Carnegie Mellon Entrepreneurs Group Boston Early Stage Funding Breakfast

Posted by Brad on May 23rd, 2011

As a proud member of the Boston Carnegie  Mellon Entrepreneurial Group, I helped organize and present at a panel session last week at TechStars/Dogpatch Labs in Cambridge. We had a great diversity of investors on the panel, Bob Crowley, B. Christopher Kim, Jim Lang, and Katie Rae.  Rick Lucash  hosted the panel.  Thanks to the presenters, TechStars for hosting and thank to everyone that attended

Take Aways

Your network matters. The panel was in universal agreement that investors, particularly in Boston, are not going to take your phone call or read your business plan, if you aren’t introduced by a trusted source. This is not your standard old boys’ – or old girls’ — network. It is a filtering process. If you can't find the kind of investor the project requires, then you probably are not building a business to thrive. If you are building a business, you have got to network, face-to-face, and not virtually. There is no excuse for not getting out there and talking to people. Between Greenhorn Connect and VentureFizz, you can likely find a networking event in Boston every day to attend. Enjoy the free pizza and beer and build your network.

Low capital intensive companies make more sense to investors.   Angels like businesses that don't require gobs of capital. Later stage funding is becoming more prevalent, but it still hard to raise later rounds.  When companies do raise later rounds, angels usually don't have the capital to preserve their ownership position in the company.  My friend Andrew Varley from Swellr had some poignant thoughts on this subject: "I think for a lot of businesses that straddle Internet and offline, finding ways to minimize capital intensive offline issues is key. Rang true to me as we look for ways to crowdsource business leads from natural community partners."

Great teams act as a team. As Henry Miller said, “The real leader has no need to lead – he is content to point the way.”  When your team is meeting with investors, act as a team. It sets the wrong tone, if every time someone on the team is asked a question, the CEO answers. Investors pick up on this dynamic really quickly.  Build and trust your team.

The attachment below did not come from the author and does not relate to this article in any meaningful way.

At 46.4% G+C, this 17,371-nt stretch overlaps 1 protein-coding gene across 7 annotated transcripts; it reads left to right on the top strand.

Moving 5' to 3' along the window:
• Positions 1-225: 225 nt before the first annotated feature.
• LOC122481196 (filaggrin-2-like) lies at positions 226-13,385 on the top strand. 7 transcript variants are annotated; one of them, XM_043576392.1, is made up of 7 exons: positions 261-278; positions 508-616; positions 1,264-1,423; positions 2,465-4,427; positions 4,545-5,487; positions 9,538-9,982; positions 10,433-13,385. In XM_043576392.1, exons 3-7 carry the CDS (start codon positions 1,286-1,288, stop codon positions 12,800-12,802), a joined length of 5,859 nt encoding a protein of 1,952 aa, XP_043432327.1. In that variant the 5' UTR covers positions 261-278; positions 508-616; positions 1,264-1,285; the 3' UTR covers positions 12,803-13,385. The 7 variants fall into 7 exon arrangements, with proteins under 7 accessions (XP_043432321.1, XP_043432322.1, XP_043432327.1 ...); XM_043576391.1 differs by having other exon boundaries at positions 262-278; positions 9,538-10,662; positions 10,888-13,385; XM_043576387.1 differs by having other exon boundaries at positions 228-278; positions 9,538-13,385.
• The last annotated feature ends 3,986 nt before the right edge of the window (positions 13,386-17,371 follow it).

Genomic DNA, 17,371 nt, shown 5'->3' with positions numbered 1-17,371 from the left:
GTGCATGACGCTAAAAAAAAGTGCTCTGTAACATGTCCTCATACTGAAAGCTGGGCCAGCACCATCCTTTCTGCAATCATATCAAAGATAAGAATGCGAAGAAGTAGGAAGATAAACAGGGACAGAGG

Traction and progress before funding.   Some more input from Andrew: "Have a hypothesis, setup an experiment, record results, and do again.  Along these same lines, there needs to be continual testing of the product with quick iterations.  By showing a track record of successes (and failures) of your hypotheses, you can look for money with a stronger argument and hopefully give away less." An additional take away from this line of reasoning is that investors are not likely to fund software development.  Most Web 2.0, mobile apps, software businesses today can launch beta software in less than a man year.  If you believe enough in your product to raise capital, figure out how to get the software done on your own nickel.  Again, if you can't self-fund the demo/beta these days, you are probably not going to get very far with your business.

Plan and people both matter. Investors like plan and slide decks that are clean and accurate.  They certainly understand that the business plan will change, but your ability as an entrepreneur to cleanly articulate a plan is important. The numbers do need to tie together and you need to be able to explain what you are working on, what you expect to do in the coming months/years and where it will take the business. The plan is important, but it is not enough. People really matter.  Katie Rae reviewed 600+ plans to get to 12 TechStars teams in Boston this year.  In order to get to 12 finalists, she spent a lot of time interviewing the teams. Why? Because people matter. It is not enough to have a great plan without the team to make the plan happen.

Here are some other comments I received about the panel session:

  • Strategize communications with investor as you would for a PR plan: connect through their trusted connections, plan on follow-on communications when you've hit milestones, and stay focused on the overall story you want them to have about you and your company.
  • Evaluate what investor is right for you and your company and qualify investors based on this criteria. The goal should be finding the right funding, not just finding funding.
  • Creative Funding Structures – as someone who loves exotic financial products I was happy to hear there are funds out there that are looking for other ways to fund early companies.  I am not sure how they would apply to our model but I would definitely want to learn more.
  • Search for the right investor. It is easy to talk with people who will never invest in you.
  • Ask your friends and to sell yourself. "At the beginning, it is just you" it's my favorite sentence.
  • important to build a relationship with an investor that you are courting - need to demonstrate that you can make and communicate progress on a consistent basis

 

Any other thoughts on the panel? Please feel free to add your comments below.